In an attempt to enlighten foreign residents of Tokyo about Japan’s World War II experience, the Minato International Association has published an English translation of the first-person war accounts of 50 Minato Ward residents.
The anthology, “Memoirs on War — Aspirations for Lasting Peace,” contains vivid portrayals of wartime struggles with everything from firebombs and food shortages to growing disillusionment with the Imperial government.
In the essay “The Fire and My Baby on My Back,” a woman recalls her desperate attempts to save herself and her child during the heavy firebombing raids at the end of the war. “A man told me that my padded dressing gown had caught on fire, so I stripped it off me and hurried onward. Soon I caught fire on my back again,” wrote Riyo Komiya, an 81-year-old Minato resident. “So I held my baby to me and kept pouring water from the river over myself to quench the fire … Before long I realized that my baby had stopped breathing.”
Another Japanese survivor recalls how willing he was to join the war effort at age 12, even though two of his brothers had already died in battle. “I said, ‘Two brothers who devoted their lives to the Emperor should be more than honored, and I’ll do my best to kill Americans and build the Greater East Asian Co-prosperity Sphere,'” wrote Hisayoshi Suzuki, 57. “I was a sixth grade student in elementary school who had been indoctrinated with too much education about militarism, I couldn’t understand my mother’s feelings.”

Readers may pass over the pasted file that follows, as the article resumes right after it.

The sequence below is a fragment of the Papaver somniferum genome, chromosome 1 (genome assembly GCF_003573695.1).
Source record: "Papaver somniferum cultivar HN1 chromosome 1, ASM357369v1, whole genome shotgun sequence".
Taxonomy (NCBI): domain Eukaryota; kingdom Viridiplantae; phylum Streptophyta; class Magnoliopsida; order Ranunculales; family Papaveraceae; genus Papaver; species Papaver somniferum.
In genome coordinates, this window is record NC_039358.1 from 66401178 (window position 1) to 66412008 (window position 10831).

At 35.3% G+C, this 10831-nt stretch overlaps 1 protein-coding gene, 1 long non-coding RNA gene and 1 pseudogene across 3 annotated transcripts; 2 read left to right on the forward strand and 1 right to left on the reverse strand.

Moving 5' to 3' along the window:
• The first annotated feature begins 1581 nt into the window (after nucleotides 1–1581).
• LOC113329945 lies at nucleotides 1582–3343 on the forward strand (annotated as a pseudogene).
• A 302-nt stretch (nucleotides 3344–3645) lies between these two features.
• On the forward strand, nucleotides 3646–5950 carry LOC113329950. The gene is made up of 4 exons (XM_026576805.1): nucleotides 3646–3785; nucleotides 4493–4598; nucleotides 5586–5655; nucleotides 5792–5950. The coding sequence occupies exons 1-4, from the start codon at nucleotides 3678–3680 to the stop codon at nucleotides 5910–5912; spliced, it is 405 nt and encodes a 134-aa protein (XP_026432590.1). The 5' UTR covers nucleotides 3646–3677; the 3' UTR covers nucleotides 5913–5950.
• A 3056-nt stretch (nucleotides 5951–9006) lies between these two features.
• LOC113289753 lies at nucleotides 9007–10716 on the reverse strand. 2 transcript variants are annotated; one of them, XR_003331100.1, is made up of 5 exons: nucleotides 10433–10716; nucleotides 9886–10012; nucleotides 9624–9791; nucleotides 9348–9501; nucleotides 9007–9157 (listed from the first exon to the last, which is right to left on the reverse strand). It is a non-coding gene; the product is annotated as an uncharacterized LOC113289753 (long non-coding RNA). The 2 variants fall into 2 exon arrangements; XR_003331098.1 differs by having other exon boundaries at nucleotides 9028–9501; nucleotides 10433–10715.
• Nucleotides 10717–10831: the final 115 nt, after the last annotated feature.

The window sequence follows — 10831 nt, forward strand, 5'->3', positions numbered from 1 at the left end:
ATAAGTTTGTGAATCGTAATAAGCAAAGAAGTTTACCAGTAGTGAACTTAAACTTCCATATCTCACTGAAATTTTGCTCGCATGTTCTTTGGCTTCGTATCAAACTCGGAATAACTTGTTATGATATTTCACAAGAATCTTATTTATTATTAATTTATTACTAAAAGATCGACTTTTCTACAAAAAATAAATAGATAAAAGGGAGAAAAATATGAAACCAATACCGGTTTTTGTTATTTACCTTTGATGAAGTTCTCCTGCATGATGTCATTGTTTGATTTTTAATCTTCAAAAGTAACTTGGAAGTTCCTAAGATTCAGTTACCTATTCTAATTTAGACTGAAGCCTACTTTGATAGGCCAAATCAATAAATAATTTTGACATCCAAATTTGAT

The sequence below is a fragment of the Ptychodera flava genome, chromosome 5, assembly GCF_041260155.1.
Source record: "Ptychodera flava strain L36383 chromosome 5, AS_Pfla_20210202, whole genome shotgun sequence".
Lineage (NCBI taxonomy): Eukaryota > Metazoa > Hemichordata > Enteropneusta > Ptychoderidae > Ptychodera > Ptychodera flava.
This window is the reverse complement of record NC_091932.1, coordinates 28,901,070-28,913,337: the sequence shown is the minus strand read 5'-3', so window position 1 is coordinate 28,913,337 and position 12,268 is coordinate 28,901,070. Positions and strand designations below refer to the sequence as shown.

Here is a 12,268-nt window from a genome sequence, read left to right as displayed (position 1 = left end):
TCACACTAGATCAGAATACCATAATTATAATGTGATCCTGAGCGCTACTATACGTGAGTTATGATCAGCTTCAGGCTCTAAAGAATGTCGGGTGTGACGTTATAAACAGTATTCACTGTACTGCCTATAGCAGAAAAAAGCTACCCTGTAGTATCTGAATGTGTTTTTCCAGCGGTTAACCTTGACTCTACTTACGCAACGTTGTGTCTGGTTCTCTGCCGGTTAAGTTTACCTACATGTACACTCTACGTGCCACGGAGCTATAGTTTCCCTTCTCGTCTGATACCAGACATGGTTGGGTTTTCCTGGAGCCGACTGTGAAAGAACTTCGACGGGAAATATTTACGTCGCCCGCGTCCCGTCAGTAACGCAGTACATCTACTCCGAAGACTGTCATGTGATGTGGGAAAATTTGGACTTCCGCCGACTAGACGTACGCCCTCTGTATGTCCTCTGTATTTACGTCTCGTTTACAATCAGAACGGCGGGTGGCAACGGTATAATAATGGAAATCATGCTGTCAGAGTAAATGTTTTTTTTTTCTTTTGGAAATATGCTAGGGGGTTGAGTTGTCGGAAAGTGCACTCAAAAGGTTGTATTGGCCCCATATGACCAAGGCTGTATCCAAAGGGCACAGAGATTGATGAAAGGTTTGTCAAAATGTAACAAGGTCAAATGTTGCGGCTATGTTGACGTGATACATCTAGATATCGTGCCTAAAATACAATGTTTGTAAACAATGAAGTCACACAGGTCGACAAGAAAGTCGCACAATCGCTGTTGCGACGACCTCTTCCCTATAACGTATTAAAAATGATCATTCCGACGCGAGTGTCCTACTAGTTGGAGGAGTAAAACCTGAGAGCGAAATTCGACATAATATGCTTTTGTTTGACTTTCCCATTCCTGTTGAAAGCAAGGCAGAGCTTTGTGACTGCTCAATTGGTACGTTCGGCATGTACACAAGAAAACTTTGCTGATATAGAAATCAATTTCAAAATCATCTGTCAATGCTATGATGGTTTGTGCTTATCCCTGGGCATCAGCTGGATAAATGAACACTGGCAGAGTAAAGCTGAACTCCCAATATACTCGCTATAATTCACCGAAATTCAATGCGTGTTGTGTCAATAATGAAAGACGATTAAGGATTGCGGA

Even after World War II, the world witnessed the Vietnam War and more recently the civil war in the former Yugoslavia, Yoshiya Mikami, chief director of the Minato International Association, wrote in the foreword. “Such a succession of bloodlettings have (sic) strongly impressed us anew that human beings are no better that the brutes.
“However, human beings also long for peace and I strongly believe the rapid exchange of information and publication of accounts like this one will help deter belligerence everywhere,” he wrote. The book is currently on sale for 1,000 yen at the association’s office in Minato City Hall.